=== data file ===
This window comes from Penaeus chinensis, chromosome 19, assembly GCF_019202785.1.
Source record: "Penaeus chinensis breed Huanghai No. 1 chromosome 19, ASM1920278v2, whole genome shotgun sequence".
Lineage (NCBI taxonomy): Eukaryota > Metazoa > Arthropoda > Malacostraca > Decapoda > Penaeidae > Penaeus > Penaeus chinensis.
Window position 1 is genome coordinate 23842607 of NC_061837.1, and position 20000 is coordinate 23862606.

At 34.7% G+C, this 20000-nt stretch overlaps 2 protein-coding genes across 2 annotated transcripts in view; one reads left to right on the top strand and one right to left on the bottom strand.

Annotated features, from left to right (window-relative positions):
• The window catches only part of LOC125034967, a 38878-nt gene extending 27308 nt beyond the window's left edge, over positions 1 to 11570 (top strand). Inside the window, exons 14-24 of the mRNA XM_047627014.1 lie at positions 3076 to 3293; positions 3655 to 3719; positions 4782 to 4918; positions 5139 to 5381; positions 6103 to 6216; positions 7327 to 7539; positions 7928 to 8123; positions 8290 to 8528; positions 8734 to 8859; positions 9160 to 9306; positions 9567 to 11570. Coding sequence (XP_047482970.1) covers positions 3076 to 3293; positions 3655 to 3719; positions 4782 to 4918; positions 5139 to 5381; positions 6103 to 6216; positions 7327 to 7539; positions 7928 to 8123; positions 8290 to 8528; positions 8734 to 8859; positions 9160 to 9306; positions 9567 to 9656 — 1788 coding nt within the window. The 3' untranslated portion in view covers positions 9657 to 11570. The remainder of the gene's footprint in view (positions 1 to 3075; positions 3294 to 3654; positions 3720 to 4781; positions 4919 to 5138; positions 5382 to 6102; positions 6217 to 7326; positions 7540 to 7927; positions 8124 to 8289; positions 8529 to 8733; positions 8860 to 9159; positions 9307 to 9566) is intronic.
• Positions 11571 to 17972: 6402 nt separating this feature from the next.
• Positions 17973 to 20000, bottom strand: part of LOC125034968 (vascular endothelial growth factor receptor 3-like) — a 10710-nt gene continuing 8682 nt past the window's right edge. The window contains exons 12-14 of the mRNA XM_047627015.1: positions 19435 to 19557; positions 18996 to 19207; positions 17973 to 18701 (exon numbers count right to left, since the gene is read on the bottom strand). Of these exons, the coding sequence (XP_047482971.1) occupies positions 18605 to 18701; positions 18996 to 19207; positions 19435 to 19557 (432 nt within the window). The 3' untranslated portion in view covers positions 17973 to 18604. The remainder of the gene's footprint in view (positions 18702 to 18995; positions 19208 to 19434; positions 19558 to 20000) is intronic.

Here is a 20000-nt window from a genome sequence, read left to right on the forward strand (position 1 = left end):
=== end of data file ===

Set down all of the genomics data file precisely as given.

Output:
This window comes from Penaeus chinensis, chromosome 19, assembly GCF_019202785.1.
Source record: "Penaeus chinensis breed Huanghai No. 1 chromosome 19, ASM1920278v2, whole genome shotgun sequence".
Lineage (NCBI taxonomy): Eukaryota > Metazoa > Arthropoda > Malacostraca > Decapoda > Penaeidae > Penaeus > Penaeus chinensis.
Window position 1 is genome coordinate 23842607 of NC_061837.1, and position 20000 is coordinate 23862606.

At 34.7% G+C, this 20000-nt stretch overlaps 2 protein-coding genes across 2 annotated transcripts in view; one reads left to right on the top strand and one right to left on the bottom strand.

Annotated features, from left to right (window-relative positions):
• The window catches only part of LOC125034967, a 38878-nt gene extending 27308 nt beyond the window's left edge, over positions 1 to 11570 (top strand). Inside the window, exons 14-24 of the mRNA XM_047627014.1 lie at positions 3076 to 3293; positions 3655 to 3719; positions 4782 to 4918; positions 5139 to 5381; positions 6103 to 6216; positions 7327 to 7539; positions 7928 to 8123; positions 8290 to 8528; positions 8734 to 8859; positions 9160 to 9306; positions 9567 to 11570. Coding sequence (XP_047482970.1) covers positions 3076 to 3293; positions 3655 to 3719; positions 4782 to 4918; positions 5139 to 5381; positions 6103 to 6216; positions 7327 to 7539; positions 7928 to 8123; positions 8290 to 8528; positions 8734 to 8859; positions 9160 to 9306; positions 9567 to 9656 — 1788 coding nt within the window. The 3' untranslated portion in view covers positions 9657 to 11570. The remainder of the gene's footprint in view (positions 1 to 3075; positions 3294 to 3654; positions 3720 to 4781; positions 4919 to 5138; positions 5382 to 6102; positions 6217 to 7326; positions 7540 to 7927; positions 8124 to 8289; positions 8529 to 8733; positions 8860 to 9159; positions 9307 to 9566) is intronic.
• Positions 11571 to 17972: 6402 nt separating this feature from the next.
• Positions 17973 to 20000, bottom strand: part of LOC125034968 (vascular endothelial growth factor receptor 3-like) — a 10710-nt gene continuing 8682 nt past the window's right edge. The window contains exons 12-14 of the mRNA XM_047627015.1: positions 19435 to 19557; positions 18996 to 19207; positions 17973 to 18701 (exon numbers count right to left, since the gene is read on the bottom strand). Of these exons, the coding sequence (XP_047482971.1) occupies positions 18605 to 18701; positions 18996 to 19207; positions 19435 to 19557 (432 nt within the window). The 3' untranslated portion in view covers positions 17973 to 18604. The remainder of the gene's footprint in view (positions 18702 to 18995; positions 19208 to 19434; positions 19558 to 20000) is intronic.

Here is a 20000-nt window from a genome sequence, read left to right on the forward strand (position 1 = left end):